Sermons

Summary: If we link love and learning we will have life with a capital L, for it will be the abundant life Jesus came to give us. Educated love will love according to priorities.

The best of Christians make their share of mistakes, but John Turner was apparently

trying to get a large portion of his quota of mistakes out of the way all in one day. John was

a conscientious pastor who got to his church early one Sunday morning, and he discovered

that he had left his sermon notes at home. He thought it was no problem. There was plenty

of time to correct his first mistake of the day. But when he got home, he discovered his

second mistake. He had left his notes on the table right where his 18 month old daughter

eats breakfast. The notes were sopping wet from a glass she had turned over. It was no

problem he thought, for he could wipe them dry in time. The words were blurred somewhat,

but still readable.

He finally left for church as he corrected his second mistake of the day, and all was still

under control. Out of the house he bounded with all he needed, except for one thing. He left

his car keys in the house, and also the key to the house on the same key chain. Mistake

number three was staring him in the face. He didn't have time for mistake number 3.

Church was about to begin and he was several miles away locked out of his house, and with

no keys to the car, and his family had already gone to church.

Desperation drives one to desperate measures. They had a dog's door on the bottom of

their back door that led to the back yard. It was for the dog to be able to come and go,

especially to go. Pastor Turner was not so proud that he would not lower himself to getting

into his house by Woofy's door. He shed his suit coat, and got on his knees and proceeded to

squirm into mistake number 4. He was bigger than the dog, and when he got half way in he

was stuck, and could not move either way. There he was half in and half out, and his

congregation was probably already singing, "Stand up, Stand up for Jesus."

His dog was deeply impressed with the new game, and was licking his face the whole time.

It seemed like an eternity that he was stuck there, but he finally was able to twist around and

reach the door knob. He even eventually got to church, but due to his lateness he had to

share the whole embarrassing story of his comedy of errors. His experience proves that

reality can be funnier than fiction, and that there is always room for improvement in our

lives as Christians. And not just in the trivialities of where we put our notes and keys, but in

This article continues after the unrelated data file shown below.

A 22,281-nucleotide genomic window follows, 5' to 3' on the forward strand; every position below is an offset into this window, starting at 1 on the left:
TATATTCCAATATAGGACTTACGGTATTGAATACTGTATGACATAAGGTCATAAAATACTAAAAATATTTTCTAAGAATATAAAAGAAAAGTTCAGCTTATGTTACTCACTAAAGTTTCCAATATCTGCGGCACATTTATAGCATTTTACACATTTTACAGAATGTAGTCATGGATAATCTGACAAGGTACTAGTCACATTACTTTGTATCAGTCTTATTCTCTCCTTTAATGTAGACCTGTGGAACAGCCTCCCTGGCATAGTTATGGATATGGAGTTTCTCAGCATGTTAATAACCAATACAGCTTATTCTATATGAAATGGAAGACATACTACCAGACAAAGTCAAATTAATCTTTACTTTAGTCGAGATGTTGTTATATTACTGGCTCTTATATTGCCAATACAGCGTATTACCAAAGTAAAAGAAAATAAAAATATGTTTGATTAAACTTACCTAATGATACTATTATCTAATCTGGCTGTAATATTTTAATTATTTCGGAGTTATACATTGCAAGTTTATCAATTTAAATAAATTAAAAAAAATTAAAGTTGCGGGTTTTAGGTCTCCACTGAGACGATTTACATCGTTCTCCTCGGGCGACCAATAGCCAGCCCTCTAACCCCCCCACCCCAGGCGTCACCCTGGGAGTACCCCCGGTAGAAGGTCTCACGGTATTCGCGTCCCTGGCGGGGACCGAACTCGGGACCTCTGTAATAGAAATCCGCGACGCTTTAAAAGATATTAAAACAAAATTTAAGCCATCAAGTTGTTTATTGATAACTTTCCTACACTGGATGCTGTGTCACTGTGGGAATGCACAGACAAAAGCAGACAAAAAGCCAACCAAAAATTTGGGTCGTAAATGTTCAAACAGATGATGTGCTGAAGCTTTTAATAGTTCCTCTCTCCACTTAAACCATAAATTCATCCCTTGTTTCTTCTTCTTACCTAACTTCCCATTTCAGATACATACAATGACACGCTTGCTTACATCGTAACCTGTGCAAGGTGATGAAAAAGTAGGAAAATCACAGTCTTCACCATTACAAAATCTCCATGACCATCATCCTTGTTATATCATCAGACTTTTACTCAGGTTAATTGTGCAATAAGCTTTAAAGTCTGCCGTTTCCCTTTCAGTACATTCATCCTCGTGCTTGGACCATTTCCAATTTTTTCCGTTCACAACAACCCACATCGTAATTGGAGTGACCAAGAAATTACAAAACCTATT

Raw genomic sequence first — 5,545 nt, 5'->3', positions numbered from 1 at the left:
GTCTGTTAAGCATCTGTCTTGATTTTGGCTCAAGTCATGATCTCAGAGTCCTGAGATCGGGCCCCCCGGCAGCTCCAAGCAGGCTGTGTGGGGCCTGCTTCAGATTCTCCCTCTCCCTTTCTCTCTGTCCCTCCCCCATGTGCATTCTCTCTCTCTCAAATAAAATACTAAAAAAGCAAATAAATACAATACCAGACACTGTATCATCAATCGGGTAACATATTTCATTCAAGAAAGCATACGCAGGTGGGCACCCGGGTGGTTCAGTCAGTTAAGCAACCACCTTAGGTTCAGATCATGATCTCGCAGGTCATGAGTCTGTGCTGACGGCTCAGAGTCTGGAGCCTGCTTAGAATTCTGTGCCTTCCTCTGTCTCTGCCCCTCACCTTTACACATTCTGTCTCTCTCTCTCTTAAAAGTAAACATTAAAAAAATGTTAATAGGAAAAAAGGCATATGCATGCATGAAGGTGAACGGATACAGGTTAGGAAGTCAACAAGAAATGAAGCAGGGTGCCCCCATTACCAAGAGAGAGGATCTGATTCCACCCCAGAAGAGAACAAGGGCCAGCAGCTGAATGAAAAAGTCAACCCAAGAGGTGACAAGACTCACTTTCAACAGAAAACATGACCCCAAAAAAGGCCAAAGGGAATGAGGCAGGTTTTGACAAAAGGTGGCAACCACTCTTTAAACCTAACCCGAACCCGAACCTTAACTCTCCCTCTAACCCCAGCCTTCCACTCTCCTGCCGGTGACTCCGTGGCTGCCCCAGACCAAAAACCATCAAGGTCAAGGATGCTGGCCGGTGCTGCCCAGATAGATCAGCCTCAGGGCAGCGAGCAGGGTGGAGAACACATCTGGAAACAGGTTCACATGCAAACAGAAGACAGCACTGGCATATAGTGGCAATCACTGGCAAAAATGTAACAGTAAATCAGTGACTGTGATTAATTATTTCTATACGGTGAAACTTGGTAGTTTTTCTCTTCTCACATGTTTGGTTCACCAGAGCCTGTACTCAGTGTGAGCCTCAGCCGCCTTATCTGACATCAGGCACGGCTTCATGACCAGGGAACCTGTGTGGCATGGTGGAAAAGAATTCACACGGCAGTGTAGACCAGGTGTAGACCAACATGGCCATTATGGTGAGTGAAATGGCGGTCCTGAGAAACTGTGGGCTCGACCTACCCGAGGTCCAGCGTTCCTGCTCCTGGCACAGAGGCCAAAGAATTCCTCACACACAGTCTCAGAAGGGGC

the tremendous areas of life like what do we do with our love?

Is it possible to ever make mistakes with our love, and follow up life with a poor use of the

highest of all virtues? If not, why would Paul pray that the love of the Philippians would

abound more and more in knowledge, and depth of insight, so they could discern what is

best. The implication is that love can lack knowledge, and when it does it can chose what is

less than the best. In other words, uneducated love can make foolish choices.

J. Vernon McGee in his famous Through The Bible Series tells of when he first became a

pastor of a church in downtown Los Angeles. He did not know that there were people who

loved to see new preachers come into the area, for they tended to be such suckers. One

Sunday morning a man came forward in the service, and he refused to talk to anyone but the

pastor. The personal worker told pastor McGee, and the pastor showed the man the way of

salvation. He was so interested that tears came to his eyes. He got on his knees and prayed

the sinner's prayer. Then he told pastor McGee that he needed money to get his suitcase out

of a hotel. They were holding it until he paid for his room. McGee felt obligated to help him

out and so he gave him the money for the hotel. He felt good about being such a Good

Samaritan. But then, six weeks later, he saw the man's picture in the paper. He had been

arrested. The article told of how he had been living for six months off the preachers of the

city. His comment was, "They are the biggest saps in the world." McGee knew he was one

of them, and he learned quickly that love has to be discerning, or it can be used for folly.

McGee focused on this verse for his own life, and he wrote, "Paul says to let your love

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